Weather prevents Sri Lanka from taking further punishment

Ralph Dellor

June 16, 2002

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It came as something of a merciful relief when rain and bad light caused the umpires to call of play in the 16th over of Sri Lanka's second innings. They appeared thoroughly demoralised having been forced to follow on with a deficit of 259 while they had only reduced that by 63 runs for the loss of one wicket at the close. Meanwhile, England's attack, deprived of the services of the injured Andrew Caddick, had lost its bite second time around and will benefit from a night's rest before attempting to finish the job on the morrow.

Sri Lanka started the day at 130 for four, which was effectively for five because of the finger injury to Marvan Atapattu that will make it extremely unlikely that he will take any further part in the match. England were keen for an early breakthrough if they were to make the most of the position they had achieved in this badly truncated contest.

There was an early chance to take a wicket when Mahela Jayawardene hooked Alex Tudor to deep backward square leg where Ashley Giles was lurking for that very eventuality. Giles, however, spilled the chance low down to his left. In Tudor's next over, Jayawardene repeated the stroke and this time top edged the ball straight up into the air. Tudor would trust nobody else to take the catch and completed the job himself.

Just when Sri Lanka needed a steady partnership, Kumar Sangakkara played a drive of unimaginable looseness to edge Matthew Hoggard to first slip and the rot had set in.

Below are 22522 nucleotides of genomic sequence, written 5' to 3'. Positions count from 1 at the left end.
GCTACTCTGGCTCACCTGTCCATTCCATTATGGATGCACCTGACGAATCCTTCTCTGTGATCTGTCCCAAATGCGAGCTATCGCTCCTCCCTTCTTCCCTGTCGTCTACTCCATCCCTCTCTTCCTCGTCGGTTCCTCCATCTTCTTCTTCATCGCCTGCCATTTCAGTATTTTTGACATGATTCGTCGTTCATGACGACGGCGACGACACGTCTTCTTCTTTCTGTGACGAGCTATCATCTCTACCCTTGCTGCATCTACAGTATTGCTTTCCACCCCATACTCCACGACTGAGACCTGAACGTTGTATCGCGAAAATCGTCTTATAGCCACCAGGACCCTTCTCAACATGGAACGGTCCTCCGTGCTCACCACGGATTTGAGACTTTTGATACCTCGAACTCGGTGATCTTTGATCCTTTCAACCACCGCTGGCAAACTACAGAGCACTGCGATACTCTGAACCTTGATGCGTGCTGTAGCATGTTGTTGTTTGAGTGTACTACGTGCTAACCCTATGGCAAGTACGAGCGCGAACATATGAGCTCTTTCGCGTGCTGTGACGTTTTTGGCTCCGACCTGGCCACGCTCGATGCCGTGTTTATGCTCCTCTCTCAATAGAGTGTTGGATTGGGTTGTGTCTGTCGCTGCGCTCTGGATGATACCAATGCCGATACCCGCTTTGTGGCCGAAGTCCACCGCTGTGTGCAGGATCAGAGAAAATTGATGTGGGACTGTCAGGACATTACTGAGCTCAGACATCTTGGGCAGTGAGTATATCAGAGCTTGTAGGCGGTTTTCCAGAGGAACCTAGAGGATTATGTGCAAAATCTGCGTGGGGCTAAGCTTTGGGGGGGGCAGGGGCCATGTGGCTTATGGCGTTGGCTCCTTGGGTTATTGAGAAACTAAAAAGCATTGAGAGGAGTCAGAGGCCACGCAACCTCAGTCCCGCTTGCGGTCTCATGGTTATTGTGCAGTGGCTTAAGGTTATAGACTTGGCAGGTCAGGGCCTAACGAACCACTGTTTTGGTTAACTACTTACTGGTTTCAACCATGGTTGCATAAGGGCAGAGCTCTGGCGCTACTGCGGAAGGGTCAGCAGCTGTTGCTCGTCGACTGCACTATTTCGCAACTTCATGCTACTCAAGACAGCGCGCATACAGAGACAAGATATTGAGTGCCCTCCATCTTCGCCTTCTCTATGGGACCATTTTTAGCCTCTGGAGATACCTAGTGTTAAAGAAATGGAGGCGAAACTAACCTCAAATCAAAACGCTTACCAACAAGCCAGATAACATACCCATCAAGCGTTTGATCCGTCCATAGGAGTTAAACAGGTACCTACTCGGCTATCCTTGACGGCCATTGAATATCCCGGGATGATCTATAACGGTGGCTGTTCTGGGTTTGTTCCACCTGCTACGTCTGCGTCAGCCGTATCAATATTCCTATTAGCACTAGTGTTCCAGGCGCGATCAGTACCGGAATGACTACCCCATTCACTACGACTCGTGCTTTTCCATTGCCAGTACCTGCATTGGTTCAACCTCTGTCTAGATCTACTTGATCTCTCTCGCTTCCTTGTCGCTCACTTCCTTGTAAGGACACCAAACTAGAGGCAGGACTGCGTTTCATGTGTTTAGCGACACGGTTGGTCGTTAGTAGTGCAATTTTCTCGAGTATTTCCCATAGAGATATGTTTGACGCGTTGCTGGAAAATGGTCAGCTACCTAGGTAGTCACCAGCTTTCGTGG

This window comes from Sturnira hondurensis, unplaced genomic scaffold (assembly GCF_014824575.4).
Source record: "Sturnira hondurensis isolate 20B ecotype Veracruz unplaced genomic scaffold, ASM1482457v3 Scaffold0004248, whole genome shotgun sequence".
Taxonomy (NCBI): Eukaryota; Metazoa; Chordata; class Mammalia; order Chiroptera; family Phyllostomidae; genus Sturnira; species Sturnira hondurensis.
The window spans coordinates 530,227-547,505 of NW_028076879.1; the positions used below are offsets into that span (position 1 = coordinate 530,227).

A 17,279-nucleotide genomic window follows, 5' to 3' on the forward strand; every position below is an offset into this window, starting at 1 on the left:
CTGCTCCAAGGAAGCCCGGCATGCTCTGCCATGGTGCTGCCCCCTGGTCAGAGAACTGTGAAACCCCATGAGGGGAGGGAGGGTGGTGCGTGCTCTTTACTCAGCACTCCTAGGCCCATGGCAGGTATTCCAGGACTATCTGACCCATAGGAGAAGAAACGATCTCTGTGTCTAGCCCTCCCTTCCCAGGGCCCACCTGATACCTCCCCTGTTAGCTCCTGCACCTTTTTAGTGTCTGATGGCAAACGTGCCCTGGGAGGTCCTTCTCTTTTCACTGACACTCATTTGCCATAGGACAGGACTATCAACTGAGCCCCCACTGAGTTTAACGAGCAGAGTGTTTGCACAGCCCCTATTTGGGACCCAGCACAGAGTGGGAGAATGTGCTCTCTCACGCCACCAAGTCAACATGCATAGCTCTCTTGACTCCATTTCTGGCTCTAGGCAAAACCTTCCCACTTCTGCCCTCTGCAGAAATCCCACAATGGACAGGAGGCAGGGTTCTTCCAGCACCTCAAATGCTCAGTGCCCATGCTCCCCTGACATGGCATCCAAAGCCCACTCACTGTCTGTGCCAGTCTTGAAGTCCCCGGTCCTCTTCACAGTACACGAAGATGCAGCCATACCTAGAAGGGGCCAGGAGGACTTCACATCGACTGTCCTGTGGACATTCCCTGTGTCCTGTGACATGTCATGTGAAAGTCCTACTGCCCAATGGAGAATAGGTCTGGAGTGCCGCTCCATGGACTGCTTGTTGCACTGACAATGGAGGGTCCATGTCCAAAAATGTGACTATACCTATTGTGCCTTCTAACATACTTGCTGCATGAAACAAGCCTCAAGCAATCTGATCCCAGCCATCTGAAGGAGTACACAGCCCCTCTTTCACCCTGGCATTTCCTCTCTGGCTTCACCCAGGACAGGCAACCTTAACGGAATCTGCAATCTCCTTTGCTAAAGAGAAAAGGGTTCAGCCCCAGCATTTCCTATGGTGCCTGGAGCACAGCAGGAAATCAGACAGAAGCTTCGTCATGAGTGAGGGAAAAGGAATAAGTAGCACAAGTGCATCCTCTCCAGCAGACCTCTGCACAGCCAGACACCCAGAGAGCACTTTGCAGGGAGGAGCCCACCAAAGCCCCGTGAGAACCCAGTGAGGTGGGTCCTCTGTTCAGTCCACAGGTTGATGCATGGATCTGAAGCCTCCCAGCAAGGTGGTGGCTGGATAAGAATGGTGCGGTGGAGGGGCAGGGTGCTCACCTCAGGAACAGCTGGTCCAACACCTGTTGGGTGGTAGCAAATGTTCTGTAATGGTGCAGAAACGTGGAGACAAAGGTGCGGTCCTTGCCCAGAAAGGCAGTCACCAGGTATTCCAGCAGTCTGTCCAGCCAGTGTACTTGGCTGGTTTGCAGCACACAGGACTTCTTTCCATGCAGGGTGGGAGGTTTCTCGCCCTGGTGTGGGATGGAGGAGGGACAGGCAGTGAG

Nasser Hussain astutely recognised that Aravinda De Silva was getting tucked up by lifting deliveries, of which there was no shortage. No sooner had the captain positioned himself at leg gully than De Silva fended a ball from Andrew Flintoff off his body and Hussain took a neat catch, the planning of which will have given him as much pleasure as the execution.

England had to wait another 20 overs before tasting success again as Sanath Jayasuriya and Hashan Tillakeratne defied the attack. Apart from a few airy flashes, they did not look unduly troubled until Tillakeratne swept Giles high to deep mid-wicket and Flintoff did the rest.

That was the signal for a quick end to the innings with the final four wickets falling in the space of ten overs. The new ball accounted for Sanath Jayasuriya who fell lbw to Hoggard. Eric Upashantha tried to leave a ball from Tudor to be given out caught behind, although replays suggested that the ball probably struck the arm guard rather than either bat or glove. And after a comical interlude when Muttiah Muralitharan swung and missed at a barrage of short balls, he eventually edged one to the 'keeper off Tudor who was the pick of the bowlers.

The batsmen will find it hard to view the fall of wickets with any sort of peace of mind, while the bowlers who had worked hard to enforce the follow on lacked a certain edge second time around without the same percentage of potentially wicket-taking deliveries.

Jayasuriya, who had intended to drop down the order in this match, was pressed into opening service once again in Atapattu's absence. He survived until the ninth over of the innings when he dragged a ball from Hoggard onto his stumps. Russel Arnold appeared comfortable in the opener's role and prevented further inroads from the bowlers with Sangakkara until the early close. They might well require another intervention from the weather if they are going to stave off a second defeat in the three-match series on the final day.

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© ESPN Sports Media Ltd.

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